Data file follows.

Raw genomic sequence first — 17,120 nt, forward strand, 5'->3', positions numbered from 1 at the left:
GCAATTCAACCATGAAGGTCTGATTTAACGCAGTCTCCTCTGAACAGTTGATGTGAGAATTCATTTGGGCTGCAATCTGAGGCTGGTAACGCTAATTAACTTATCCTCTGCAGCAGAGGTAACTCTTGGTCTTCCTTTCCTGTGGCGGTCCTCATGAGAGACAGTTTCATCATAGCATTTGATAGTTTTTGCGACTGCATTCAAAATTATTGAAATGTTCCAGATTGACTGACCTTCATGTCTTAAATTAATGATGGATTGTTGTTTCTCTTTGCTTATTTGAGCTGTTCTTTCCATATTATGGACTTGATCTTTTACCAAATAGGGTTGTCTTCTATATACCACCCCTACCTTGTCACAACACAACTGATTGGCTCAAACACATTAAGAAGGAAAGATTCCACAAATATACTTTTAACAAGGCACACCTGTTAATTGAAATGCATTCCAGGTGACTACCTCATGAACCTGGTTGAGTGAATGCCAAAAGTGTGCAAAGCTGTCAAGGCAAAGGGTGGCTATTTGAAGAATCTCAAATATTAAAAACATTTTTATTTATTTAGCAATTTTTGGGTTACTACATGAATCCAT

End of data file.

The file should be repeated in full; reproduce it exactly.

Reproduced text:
Raw genomic sequence first — 17,120 nt, forward strand, 5'->3', positions numbered from 1 at the left:
GCAATTCAACCATGAAGGTCTGATTTAACGCAGTCTCCTCTGAACAGTTGATGTGAGAATTCATTTGGGCTGCAATCTGAGGCTGGTAACGCTAATTAACTTATCCTCTGCAGCAGAGGTAACTCTTGGTCTTCCTTTCCTGTGGCGGTCCTCATGAGAGACAGTTTCATCATAGCATTTGATAGTTTTTGCGACTGCATTCAAAATTATTGAAATGTTCCAGATTGACTGACCTTCATGTCTTAAATTAATGATGGATTGTTGTTTCTCTTTGCTTATTTGAGCTGTTCTTTCCATATTATGGACTTGATCTTTTACCAAATAGGGTTGTCTTCTATATACCACCCCTACCTTGTCACAACACAACTGATTGGCTCAAACACATTAAGAAGGAAAGATTCCACAAATATACTTTTAACAAGGCACACCTGTTAATTGAAATGCATTCCAGGTGACTACCTCATGAACCTGGTTGAGTGAATGCCAAAAGTGTGCAAAGCTGTCAAGGCAAAGGGTGGCTATTTGAAGAATCTCAAATATTAAAAACATTTTTATTTATTTAGCAATTTTTGGGTTACTACATGAATCCAT